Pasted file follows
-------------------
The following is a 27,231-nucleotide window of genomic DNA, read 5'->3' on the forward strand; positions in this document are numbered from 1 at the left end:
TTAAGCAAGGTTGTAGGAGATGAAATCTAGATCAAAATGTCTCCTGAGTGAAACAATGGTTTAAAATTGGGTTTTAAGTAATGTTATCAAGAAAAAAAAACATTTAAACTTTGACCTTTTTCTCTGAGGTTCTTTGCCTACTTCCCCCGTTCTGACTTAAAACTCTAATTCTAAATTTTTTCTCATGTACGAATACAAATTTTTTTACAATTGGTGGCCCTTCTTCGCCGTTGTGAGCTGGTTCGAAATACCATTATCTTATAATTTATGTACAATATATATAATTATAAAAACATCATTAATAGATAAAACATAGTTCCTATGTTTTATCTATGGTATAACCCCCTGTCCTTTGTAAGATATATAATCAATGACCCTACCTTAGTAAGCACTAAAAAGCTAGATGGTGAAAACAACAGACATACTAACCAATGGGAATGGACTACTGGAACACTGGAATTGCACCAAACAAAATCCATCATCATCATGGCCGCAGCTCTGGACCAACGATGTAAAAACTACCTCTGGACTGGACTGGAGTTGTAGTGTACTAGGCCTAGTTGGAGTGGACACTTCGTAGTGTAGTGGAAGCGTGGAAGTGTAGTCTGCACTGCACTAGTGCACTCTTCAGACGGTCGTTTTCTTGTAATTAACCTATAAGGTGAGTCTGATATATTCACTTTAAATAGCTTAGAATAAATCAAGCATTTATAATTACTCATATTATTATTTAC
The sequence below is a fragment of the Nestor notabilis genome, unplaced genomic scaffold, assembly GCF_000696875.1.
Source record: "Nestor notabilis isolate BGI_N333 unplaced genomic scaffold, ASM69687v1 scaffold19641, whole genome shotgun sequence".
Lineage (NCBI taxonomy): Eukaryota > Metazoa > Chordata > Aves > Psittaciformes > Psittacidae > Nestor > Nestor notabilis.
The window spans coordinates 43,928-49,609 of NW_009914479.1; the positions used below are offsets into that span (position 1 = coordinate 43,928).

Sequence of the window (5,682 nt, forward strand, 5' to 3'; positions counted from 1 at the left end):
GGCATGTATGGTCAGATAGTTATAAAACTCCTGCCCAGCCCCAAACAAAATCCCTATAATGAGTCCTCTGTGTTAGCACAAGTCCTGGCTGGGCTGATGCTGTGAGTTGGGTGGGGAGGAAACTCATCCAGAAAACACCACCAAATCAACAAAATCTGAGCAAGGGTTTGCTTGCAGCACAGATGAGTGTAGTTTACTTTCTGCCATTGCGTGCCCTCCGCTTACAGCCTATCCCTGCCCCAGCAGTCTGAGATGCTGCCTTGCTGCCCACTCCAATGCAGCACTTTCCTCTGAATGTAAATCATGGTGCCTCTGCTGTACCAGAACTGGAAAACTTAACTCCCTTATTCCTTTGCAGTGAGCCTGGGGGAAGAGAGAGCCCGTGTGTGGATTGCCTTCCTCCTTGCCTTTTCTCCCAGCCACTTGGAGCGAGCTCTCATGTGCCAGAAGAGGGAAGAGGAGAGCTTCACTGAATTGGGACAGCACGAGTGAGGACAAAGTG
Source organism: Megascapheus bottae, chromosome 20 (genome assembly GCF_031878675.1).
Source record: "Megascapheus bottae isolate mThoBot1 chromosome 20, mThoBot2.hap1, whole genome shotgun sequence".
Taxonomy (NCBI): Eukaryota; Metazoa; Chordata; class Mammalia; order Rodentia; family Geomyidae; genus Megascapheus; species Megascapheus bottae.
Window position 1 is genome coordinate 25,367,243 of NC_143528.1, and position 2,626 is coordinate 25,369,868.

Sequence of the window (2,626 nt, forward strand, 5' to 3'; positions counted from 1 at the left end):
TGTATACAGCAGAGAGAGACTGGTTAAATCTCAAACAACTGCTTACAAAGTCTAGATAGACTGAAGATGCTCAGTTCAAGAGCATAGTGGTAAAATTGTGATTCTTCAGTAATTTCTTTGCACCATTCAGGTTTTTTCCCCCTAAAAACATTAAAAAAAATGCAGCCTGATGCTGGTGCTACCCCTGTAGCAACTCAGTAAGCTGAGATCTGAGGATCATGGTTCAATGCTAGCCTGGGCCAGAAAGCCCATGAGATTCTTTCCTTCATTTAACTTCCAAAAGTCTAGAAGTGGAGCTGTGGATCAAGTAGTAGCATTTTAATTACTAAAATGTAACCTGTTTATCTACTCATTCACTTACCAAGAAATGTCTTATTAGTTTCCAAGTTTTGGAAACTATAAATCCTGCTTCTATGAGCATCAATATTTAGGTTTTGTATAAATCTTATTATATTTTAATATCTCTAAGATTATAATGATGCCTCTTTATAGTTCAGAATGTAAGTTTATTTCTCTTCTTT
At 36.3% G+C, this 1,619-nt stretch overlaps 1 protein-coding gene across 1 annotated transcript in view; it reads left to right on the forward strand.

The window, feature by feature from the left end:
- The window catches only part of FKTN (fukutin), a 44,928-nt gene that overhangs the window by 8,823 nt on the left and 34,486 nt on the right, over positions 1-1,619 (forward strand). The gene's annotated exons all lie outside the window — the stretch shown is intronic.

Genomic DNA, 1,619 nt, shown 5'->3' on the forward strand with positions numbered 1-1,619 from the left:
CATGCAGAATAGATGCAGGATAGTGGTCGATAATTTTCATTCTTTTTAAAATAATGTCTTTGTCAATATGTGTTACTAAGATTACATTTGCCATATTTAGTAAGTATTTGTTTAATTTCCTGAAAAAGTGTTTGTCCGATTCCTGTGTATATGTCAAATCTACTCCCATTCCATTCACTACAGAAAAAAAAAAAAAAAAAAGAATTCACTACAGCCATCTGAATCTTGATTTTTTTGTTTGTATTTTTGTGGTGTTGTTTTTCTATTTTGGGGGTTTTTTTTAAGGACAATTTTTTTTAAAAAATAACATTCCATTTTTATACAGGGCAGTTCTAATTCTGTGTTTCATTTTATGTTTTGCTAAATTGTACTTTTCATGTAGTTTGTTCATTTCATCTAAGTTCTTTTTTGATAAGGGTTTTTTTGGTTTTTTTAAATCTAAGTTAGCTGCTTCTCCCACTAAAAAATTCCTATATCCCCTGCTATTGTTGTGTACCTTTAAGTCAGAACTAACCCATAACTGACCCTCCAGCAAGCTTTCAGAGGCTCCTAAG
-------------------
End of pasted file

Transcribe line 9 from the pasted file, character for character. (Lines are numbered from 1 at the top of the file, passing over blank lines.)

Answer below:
Source organism: Megascapheus bottae, chromosome 20 (genome assembly GCF_031878675.1).